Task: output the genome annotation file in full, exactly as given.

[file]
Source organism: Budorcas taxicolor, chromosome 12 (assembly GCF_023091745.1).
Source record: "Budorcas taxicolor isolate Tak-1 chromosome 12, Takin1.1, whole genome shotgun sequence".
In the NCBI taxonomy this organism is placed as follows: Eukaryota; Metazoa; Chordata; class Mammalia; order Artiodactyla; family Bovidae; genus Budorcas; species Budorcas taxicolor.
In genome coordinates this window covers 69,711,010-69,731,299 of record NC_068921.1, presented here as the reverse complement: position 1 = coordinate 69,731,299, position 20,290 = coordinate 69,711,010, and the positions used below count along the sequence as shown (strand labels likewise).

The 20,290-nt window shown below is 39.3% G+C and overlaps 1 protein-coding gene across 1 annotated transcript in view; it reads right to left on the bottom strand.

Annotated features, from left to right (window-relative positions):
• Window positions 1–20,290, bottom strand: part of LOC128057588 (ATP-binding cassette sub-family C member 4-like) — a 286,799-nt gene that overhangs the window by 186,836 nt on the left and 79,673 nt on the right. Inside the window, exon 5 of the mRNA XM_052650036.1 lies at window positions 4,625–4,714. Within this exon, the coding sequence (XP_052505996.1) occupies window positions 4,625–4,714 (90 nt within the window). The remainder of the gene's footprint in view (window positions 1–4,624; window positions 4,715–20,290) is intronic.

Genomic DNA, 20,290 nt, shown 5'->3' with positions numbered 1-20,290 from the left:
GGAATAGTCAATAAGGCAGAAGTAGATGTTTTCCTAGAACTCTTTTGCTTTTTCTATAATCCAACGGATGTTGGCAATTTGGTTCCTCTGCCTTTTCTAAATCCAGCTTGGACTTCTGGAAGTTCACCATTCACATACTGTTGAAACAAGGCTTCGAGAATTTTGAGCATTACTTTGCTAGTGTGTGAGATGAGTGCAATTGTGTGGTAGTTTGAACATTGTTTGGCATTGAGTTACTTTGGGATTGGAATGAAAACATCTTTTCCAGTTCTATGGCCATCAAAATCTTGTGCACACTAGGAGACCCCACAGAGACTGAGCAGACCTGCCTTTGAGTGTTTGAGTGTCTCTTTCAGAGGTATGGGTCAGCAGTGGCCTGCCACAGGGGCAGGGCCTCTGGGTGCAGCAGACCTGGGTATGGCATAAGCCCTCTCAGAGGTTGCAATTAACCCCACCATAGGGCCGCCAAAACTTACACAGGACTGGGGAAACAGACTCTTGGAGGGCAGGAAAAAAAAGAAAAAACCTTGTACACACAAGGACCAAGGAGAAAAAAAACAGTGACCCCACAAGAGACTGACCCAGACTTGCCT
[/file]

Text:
Source organism: Budorcas taxicolor, chromosome 12 (assembly GCF_023091745.1).
Source record: "Budorcas taxicolor isolate Tak-1 chromosome 12, Takin1.1, whole genome shotgun sequence".
In the NCBI taxonomy this organism is placed as follows: Eukaryota; Metazoa; Chordata; class Mammalia; order Artiodactyla; family Bovidae; genus Budorcas; species Budorcas taxicolor.
In genome coordinates this window covers 69,711,010-69,731,299 of record NC_068921.1, presented here as the reverse complement: position 1 = coordinate 69,731,299, position 20,290 = coordinate 69,711,010, and the positions used below count along the sequence as shown (strand labels likewise).

The 20,290-nt window shown below is 39.3% G+C and overlaps 1 protein-coding gene across 1 annotated transcript in view; it reads right to left on the bottom strand.

Annotated features, from left to right (window-relative positions):
• Window positions 1–20,290, bottom strand: part of LOC128057588 (ATP-binding cassette sub-family C member 4-like) — a 286,799-nt gene that overhangs the window by 186,836 nt on the left and 79,673 nt on the right. Inside the window, exon 5 of the mRNA XM_052650036.1 lies at window positions 4,625–4,714. Within this exon, the coding sequence (XP_052505996.1) occupies window positions 4,625–4,714 (90 nt within the window). The remainder of the gene's footprint in view (window positions 1–4,624; window positions 4,715–20,290) is intronic.

Genomic DNA, 20,290 nt, shown 5'->3' with positions numbered 1-20,290 from the left:
GGAATAGTCAATAAGGCAGAAGTAGATGTTTTCCTAGAACTCTTTTGCTTTTTCTATAATCCAACGGATGTTGGCAATTTGGTTCCTCTGCCTTTTCTAAATCCAGCTTGGACTTCTGGAAGTTCACCATTCACATACTGTTGAAACAAGGCTTCGAGAATTTTGAGCATTACTTTGCTAGTGTGTGAGATGAGTGCAATTGTGTGGTAGTTTGAACATTGTTTGGCATTGAGTTACTTTGGGATTGGAATGAAAACATCTTTTCCAGTTCTATGGCCATCAAAATCTTGTGCACACTAGGAGACCCCACAGAGACTGAGCAGACCTGCCTTTGAGTGTTTGAGTGTCTCTTTCAGAGGTATGGGTCAGCAGTGGCCTGCCACAGGGGCAGGGCCTCTGGGTGCAGCAGACCTGGGTATGGCATAAGCCCTCTCAGAGGTTGCAATTAACCCCACCATAGGGCCGCCAAAACTTACACAGGACTGGGGAAACAGACTCTTGGAGGGCAGGAAAAAAAAGAAAAAACCTTGTACACACAAGGACCAAGGAGAAAAAAAACAGTGACCCCACAAGAGACTGACCCAGACTTGCCT